Making Eldercare Easier for Caregivers
Living Independently as Octogenarians
The phone rang and the quavery voice said, "We've had a little accident over here." These few words always send adrenaline surging into my system. As caregiver to my mother and her older sister, we are the first point of contact when something goes wrong.
When the phone rang in 1991 and I heard those frightening words for the first time, we immediately rushed over to Mom's house to evaluate the situation. We discussed whether we should call an ambulance or just take her to the emergency room ourselves. We made the wrong decision.
I learned that day not only is it dangerous to transport an injured senior, but when we arrived at the hospital, we were treated to a long wait behind others who either looked worse or who had arrived by medical transport.
At the Doctor's Office
"I've fallen and I can't get up..."
Another time we made the wrong decision was on New Year's Eve. The phone rang early that morning - never a good sign - when Mom called and asked me to come help her get a shower. She told me she fell in the bathroom during the middle of the night and lay on the floor until morning.
The timbre of her voice immediately told me something was very wrong. I should have called an ambulance that very moment. Instead, we bundled her up against the cold January wind and drove her to the emergency room. Due to it being a holiday, they were understaffed. We sat in the ER waiting for treatment from noon until eight o'clock that night, eight long hours surrounded by others who were equally sick, coughing and spreading germs.
During those long hours, the staff would not allow me to give her anything to drink, not even an ice chip until the doctor could examine her. When we were finally called to the back, the doctor began to lecture us on the fact that the patient was seriously dehydrated and running a fever. You can imagine my response.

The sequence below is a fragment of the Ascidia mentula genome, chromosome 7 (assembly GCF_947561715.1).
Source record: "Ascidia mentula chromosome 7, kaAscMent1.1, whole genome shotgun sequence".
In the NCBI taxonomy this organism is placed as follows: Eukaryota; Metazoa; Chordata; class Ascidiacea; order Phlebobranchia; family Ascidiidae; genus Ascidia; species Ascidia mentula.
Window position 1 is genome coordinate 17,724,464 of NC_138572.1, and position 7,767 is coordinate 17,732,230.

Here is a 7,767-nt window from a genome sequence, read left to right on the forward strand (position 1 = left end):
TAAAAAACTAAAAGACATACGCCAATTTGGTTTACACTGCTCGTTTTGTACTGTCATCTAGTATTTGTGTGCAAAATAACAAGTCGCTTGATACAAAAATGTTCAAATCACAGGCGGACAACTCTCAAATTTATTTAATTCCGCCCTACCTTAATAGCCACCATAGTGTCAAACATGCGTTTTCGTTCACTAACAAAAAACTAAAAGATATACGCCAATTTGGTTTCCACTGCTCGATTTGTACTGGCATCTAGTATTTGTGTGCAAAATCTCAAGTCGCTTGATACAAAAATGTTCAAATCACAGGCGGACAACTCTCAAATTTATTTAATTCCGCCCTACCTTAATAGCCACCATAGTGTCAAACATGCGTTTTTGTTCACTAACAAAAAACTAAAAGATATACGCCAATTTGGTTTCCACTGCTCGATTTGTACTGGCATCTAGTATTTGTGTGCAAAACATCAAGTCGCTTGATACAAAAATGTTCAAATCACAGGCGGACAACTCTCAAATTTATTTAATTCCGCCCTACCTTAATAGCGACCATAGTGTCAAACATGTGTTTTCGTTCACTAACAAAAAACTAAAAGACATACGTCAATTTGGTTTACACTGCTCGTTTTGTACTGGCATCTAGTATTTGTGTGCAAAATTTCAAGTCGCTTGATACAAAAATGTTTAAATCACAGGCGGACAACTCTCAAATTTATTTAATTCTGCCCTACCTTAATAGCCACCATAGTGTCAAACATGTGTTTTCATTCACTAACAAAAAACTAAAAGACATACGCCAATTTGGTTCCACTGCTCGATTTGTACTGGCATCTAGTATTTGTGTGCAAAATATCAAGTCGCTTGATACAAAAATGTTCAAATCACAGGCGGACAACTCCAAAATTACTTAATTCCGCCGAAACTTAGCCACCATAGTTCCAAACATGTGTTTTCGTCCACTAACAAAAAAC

Hello in There
After those emergencies, it made sense to put together a few necessary items into a dedicated medical information bag. This bag comes in handy when the ambulance gets there or when you arrive at the hospital. The paramedics ask questions that the hospital staff asks again and the nursing staff later asks for the same information if the patient is admitted. Having the answers handy saves time and reduces some of the stress.
- Make a photocopy of the patient's Medical Insurance Card, front and back. The card has the necessary phone numbers, insurance policy number and member's identification number. Put the copy into the bag dedicated for emergencies.
- Also enclose a copy of the patient's photo identification in the bag.
These are the first two things they usually ask to see. The ambulance drivers often take the patient's insurance and identification cards with them en route to the hospital. Giving the drivers a photocopy can minimize loss of the patient's original cards.
Medical Information Bag for Emergencies
Tips for Emergencies
Having a prepared list of essential phone numbers is important. In case your cell phone battery runs low or if you forget to bring it along, this ensures you'll have these numbers close at hand.
- Pick up two business cards from the Doctor's office during their next visit. One is for your wallet and one is for the bag.
- Gather the phone numbers of their doctors, minister, friends of the patient and their relatives.
- Carry along a small notebook to jot down important news. Rather than scramble for a blank piece of paper, you'll be able to write down instructions and take notes when the doctor arrives.